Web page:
This can be quite complex. But perhaps God knows that we will ask for something (even after it has happened, like the accident) and has planned before the creation of the world to take into account and act on behalf of that prayer. This way, both our prayers and God’s omniscience (his complete knowledge) do not necessarily lead us into fatalism (the notion that nothing that we do can change what will happen).

There are many different ways that we can think about the providence of God. Depending on how you choose to think about these issues will certainly influence the way that you pray. It is wise, I think, to carefully consider how prayer works in a world in which God already knows the future. I also think however we choose to think about these issues, that we come to a place where we trust God completely with our future, but we also earnestly pray for things going on in the world—believing that our prayers make a difference.

It is easy to undermine the power of prayer. It is also easy to get into the kind of thinking that because God knows the future, that the future is simply a matter of fate, and our prayers do little else but change our disposition. But it seems to me that God is asking us to pray because he wants to work as a result of our prayers. Now how exactly he chooses to work is a matter of his own will, but he takes into account our petitions to him, and always works according to his good and perfect nature.

(Thoughts? Comments? Feel free to contact me at zacklocklear@outlook.com)


Personal Update

I want to apologize for the lack of updates on this blog. Blogs are a dime a dozen and blogs that are abandoned after a couple of posts are even more common, so I appreciate those who have emailed me and continued to share my posts!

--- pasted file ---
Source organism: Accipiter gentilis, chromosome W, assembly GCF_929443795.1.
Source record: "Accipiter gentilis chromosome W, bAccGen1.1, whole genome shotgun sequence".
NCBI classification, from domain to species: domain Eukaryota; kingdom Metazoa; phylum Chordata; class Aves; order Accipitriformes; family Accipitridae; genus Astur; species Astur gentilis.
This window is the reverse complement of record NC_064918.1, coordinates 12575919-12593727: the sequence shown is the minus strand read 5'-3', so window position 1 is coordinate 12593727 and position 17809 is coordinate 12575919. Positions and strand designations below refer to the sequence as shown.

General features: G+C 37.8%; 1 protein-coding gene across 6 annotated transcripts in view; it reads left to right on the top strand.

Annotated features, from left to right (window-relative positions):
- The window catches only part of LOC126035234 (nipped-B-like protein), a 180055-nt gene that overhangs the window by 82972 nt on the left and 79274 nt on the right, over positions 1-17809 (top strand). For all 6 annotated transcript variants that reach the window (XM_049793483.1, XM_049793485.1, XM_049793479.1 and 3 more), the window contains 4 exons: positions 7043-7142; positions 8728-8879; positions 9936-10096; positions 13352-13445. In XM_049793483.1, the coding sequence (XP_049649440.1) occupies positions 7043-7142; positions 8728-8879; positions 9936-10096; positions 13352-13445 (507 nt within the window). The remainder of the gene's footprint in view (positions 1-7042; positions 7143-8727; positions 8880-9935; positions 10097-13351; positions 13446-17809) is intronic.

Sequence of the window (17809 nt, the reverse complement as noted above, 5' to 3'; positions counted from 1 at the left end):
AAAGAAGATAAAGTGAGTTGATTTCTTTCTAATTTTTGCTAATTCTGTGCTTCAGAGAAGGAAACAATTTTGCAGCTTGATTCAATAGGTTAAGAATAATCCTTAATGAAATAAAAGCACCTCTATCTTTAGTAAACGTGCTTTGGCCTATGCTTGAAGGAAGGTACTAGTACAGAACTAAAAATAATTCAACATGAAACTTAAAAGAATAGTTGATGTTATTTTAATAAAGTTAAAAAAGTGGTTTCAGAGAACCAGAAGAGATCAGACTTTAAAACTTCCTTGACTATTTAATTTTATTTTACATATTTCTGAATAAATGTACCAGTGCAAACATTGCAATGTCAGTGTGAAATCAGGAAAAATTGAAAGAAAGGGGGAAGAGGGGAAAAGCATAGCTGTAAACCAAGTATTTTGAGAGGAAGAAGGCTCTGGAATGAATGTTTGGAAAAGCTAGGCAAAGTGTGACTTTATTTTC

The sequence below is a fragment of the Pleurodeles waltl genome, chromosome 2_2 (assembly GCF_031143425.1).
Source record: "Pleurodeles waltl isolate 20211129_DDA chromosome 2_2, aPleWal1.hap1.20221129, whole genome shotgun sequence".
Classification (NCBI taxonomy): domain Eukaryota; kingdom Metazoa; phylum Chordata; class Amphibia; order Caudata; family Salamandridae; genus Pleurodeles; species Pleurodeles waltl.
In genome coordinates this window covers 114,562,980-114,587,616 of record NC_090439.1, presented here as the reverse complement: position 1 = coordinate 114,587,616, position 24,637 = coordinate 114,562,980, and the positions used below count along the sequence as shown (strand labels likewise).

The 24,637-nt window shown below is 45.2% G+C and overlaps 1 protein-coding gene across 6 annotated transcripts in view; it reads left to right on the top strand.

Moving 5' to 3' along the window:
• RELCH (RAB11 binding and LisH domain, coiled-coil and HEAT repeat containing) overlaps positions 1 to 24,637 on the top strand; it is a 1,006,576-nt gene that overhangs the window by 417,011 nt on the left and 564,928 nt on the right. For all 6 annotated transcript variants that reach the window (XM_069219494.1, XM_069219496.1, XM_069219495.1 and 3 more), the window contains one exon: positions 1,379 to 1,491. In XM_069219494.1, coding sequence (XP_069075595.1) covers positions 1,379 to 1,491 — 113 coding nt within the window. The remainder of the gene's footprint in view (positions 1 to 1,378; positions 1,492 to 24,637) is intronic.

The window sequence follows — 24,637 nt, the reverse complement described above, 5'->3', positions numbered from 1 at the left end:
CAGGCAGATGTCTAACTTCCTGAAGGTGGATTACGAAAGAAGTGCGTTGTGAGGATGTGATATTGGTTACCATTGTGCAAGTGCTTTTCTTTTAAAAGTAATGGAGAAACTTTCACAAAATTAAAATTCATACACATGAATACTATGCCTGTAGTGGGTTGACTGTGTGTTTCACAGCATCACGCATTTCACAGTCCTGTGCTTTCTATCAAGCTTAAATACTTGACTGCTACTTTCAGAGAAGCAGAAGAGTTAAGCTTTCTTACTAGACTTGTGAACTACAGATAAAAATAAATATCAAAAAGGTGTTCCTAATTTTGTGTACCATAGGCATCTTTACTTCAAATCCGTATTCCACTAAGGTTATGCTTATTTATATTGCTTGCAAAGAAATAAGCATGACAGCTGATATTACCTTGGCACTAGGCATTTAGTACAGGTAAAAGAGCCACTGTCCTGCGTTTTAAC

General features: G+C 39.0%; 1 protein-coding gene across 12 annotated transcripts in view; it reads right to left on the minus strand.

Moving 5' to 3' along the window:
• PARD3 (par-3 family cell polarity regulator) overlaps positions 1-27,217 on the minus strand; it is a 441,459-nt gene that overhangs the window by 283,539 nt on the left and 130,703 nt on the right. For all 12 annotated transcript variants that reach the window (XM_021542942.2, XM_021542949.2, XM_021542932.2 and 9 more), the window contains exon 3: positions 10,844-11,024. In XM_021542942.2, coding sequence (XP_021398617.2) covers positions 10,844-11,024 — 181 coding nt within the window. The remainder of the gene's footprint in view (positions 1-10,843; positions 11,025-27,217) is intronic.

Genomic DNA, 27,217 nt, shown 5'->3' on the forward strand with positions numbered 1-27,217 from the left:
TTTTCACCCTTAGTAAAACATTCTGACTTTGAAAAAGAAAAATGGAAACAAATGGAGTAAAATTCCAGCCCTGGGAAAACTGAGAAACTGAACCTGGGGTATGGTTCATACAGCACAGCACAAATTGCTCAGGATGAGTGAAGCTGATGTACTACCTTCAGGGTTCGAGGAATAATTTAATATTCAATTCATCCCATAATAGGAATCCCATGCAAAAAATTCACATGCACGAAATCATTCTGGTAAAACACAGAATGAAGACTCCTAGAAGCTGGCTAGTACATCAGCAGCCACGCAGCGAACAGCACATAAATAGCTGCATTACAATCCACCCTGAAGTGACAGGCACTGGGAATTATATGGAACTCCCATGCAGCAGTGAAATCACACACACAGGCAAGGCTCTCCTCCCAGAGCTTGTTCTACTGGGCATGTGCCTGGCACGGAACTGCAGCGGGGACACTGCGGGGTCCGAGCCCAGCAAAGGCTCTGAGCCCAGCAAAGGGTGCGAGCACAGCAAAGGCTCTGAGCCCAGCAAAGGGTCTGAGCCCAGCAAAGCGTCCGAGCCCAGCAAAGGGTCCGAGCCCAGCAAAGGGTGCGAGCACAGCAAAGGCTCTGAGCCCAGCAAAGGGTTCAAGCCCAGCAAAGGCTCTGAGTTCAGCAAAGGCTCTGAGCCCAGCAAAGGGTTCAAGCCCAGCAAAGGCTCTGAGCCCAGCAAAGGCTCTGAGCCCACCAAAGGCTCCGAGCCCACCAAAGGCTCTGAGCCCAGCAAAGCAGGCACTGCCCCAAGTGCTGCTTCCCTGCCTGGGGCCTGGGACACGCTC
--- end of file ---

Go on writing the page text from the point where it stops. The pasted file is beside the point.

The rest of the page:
It has been quite a busy year for my family. My wife and I had our first child (Isaac) 8 months ago and that has been a wonderful and sanctifying experience—as those with babies and young children already know. I have also had my hands full with seminary coursework, and the Lord has been very gracious towards me by providing me with wonderful professors and giving me the energy to persevere through it. I am in the process of considering doctoral programs in theology or philosophy, so for those who have applied and in are PhD programs, your advice is much appreciated.

On a slightly different note, I have needed time away from posting to reevaluate the purpose of my writing. I was worried after I published “Christians, Be Careful What You Say On Facebook” that I would fall into a rhythm of negativity—criticizing Christians for saying things that drive me nuts. I do think that we Christians need those who will call us out when we are acting contrary to the teachings of Jesus, but I never wanted to get into the business of publishing rants, regardless of how much attention that sort of writing tends to draw. There is enough of that on the internet, and I find most of it unhelpful at best. What I always wanted to do was teach. And after a while I felt that I was no longer teaching, but simply pointing fingers and people that made me angry. I felt burdened in my own soul with the idea that I was adding to the distortion, when what I wanted to do was to add to the clarity.

That being said, my plan is to resume posting, and I look forward to future interactions with my readers. Please feel free to email with questions or prayer requests; I would love to hear from you. I hope you all have had a wonderful Christmas, and I pray that you will have a blessed New Year!


(Thoughts? Comments? Feel free to contact me at zacklocklear@outlook.com)